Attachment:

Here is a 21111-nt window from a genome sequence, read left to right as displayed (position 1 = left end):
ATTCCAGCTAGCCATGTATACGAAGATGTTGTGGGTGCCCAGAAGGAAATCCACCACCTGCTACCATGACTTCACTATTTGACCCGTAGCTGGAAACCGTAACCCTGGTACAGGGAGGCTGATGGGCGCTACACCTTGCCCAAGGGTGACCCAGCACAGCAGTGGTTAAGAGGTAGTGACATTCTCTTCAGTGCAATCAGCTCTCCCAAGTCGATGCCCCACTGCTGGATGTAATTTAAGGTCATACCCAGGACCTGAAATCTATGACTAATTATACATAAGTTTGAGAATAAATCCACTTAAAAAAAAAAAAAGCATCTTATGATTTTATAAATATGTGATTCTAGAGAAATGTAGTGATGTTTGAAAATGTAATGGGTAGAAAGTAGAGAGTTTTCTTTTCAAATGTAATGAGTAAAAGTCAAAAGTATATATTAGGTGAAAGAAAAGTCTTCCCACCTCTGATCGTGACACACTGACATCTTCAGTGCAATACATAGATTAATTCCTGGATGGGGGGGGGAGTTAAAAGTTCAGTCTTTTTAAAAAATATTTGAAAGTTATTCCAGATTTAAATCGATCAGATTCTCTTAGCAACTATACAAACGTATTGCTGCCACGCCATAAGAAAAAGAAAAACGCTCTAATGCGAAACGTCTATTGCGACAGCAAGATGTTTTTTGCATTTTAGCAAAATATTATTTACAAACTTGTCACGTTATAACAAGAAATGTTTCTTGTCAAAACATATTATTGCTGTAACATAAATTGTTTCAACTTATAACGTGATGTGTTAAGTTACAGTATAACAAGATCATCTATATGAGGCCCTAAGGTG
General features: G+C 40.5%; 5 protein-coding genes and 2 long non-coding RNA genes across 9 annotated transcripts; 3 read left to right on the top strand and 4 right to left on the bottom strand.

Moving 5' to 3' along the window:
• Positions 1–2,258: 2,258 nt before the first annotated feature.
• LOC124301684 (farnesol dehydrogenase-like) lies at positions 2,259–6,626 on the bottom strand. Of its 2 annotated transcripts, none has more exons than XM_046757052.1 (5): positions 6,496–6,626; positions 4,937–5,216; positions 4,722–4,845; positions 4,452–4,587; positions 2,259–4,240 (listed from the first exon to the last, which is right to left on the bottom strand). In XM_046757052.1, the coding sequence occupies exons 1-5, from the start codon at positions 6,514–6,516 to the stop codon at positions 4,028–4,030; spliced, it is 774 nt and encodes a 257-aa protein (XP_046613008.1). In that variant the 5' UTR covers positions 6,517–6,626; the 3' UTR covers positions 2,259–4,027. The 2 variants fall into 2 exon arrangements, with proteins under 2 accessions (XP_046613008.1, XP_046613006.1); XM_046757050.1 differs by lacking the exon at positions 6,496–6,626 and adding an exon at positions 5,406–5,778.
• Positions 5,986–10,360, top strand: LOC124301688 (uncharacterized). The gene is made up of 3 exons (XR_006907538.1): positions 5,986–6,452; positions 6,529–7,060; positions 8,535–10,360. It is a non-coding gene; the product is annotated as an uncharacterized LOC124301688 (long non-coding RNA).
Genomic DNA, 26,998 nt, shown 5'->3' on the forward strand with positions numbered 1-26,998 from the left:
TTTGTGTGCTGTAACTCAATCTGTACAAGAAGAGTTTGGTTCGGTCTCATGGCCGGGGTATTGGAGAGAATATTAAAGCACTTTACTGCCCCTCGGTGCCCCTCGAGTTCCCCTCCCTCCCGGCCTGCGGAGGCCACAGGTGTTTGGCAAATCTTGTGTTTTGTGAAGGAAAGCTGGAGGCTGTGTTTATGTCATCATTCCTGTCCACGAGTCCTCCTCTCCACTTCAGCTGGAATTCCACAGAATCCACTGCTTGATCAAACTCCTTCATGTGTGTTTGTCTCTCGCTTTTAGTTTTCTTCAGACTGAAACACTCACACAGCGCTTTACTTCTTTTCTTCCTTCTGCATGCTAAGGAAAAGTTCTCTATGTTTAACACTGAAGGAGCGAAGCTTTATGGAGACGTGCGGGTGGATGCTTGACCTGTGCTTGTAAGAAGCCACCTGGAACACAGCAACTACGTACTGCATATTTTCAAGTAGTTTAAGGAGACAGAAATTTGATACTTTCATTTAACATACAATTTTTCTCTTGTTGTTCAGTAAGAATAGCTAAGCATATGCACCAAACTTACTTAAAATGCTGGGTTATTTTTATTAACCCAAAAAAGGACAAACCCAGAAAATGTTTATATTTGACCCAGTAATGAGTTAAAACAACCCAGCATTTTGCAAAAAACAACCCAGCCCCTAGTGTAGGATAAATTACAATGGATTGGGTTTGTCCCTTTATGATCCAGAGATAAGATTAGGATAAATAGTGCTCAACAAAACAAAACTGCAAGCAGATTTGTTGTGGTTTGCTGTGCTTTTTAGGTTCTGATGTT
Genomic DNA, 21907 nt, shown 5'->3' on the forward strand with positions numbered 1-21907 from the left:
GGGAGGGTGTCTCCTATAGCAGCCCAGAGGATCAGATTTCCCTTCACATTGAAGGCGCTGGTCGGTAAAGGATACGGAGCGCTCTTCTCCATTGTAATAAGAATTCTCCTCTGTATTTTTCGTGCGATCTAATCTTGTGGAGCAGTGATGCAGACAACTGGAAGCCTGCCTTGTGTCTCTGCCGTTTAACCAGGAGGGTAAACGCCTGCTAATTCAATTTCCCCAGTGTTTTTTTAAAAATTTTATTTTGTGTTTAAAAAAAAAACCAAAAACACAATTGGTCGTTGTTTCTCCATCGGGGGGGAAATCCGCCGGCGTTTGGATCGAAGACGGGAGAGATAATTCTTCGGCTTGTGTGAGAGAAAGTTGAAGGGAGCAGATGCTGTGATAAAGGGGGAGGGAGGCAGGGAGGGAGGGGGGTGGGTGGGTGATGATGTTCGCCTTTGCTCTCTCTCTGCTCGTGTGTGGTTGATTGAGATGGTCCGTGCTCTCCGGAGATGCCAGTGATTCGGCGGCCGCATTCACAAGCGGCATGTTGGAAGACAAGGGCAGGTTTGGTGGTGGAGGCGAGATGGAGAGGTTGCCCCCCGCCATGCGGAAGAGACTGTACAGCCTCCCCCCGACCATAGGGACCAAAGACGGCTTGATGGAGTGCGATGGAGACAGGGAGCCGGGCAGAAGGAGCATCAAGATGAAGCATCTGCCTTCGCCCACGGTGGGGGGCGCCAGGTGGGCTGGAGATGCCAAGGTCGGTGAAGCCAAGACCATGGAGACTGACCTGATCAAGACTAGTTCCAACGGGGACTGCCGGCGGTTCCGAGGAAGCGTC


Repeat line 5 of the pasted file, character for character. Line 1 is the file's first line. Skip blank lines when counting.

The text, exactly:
• Positions 1–2,258: 2,258 nt before the first annotated feature.